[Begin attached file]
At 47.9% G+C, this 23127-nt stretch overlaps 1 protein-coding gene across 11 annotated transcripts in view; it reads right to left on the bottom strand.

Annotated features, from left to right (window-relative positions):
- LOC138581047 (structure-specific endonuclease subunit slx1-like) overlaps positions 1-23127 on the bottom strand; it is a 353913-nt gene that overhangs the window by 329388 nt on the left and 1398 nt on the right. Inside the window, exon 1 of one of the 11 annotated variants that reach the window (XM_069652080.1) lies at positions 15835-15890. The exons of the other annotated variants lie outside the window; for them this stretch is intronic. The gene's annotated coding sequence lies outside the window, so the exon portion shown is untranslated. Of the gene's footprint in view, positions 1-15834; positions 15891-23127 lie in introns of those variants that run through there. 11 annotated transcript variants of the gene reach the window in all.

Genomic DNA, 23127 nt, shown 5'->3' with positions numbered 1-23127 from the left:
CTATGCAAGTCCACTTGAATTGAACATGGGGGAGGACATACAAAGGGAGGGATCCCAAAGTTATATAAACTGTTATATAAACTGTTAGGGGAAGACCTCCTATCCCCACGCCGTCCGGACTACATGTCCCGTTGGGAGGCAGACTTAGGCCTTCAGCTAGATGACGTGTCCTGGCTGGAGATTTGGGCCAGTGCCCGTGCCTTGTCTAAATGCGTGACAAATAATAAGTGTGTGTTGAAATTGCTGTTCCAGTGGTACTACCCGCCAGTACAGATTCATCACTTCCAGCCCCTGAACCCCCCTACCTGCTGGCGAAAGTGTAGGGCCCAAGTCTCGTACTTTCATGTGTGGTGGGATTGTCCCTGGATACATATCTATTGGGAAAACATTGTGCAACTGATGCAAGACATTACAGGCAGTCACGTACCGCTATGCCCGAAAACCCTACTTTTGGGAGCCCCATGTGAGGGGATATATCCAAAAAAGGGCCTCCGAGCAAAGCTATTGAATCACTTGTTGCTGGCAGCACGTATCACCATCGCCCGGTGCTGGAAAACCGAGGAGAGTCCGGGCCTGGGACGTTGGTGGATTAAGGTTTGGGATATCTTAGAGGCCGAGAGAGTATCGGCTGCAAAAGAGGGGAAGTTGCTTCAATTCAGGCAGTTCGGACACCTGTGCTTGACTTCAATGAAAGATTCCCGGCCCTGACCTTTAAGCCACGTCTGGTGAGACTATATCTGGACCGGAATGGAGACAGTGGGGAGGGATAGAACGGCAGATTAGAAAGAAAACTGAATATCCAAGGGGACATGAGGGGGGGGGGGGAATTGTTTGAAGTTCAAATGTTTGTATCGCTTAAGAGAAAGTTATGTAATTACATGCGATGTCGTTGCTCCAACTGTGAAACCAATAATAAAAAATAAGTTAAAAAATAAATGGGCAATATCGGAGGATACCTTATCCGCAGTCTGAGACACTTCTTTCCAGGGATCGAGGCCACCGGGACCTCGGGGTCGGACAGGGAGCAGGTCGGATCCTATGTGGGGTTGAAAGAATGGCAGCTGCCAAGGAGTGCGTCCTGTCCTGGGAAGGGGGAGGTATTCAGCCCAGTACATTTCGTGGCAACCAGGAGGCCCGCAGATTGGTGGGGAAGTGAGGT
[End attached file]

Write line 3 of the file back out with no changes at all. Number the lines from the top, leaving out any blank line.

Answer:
- LOC138581047 (structure-specific endonuclease subunit slx1-like) overlaps positions 1-23127 on the bottom strand; it is a 353913-nt gene that overhangs the window by 329388 nt on the left and 1398 nt on the right. Inside the window, exon 1 of one of the 11 annotated variants that reach the window (XM_069652080.1) lies at positions 15835-15890. The exons of the other annotated variants lie outside the window; for them this stretch is intronic. The gene's annotated coding sequence lies outside the window, so the exon portion shown is untranslated. Of the gene's footprint in view, positions 1-15834; positions 15891-23127 lie in introns of those variants that run through there. 11 annotated transcript variants of the gene reach the window in all.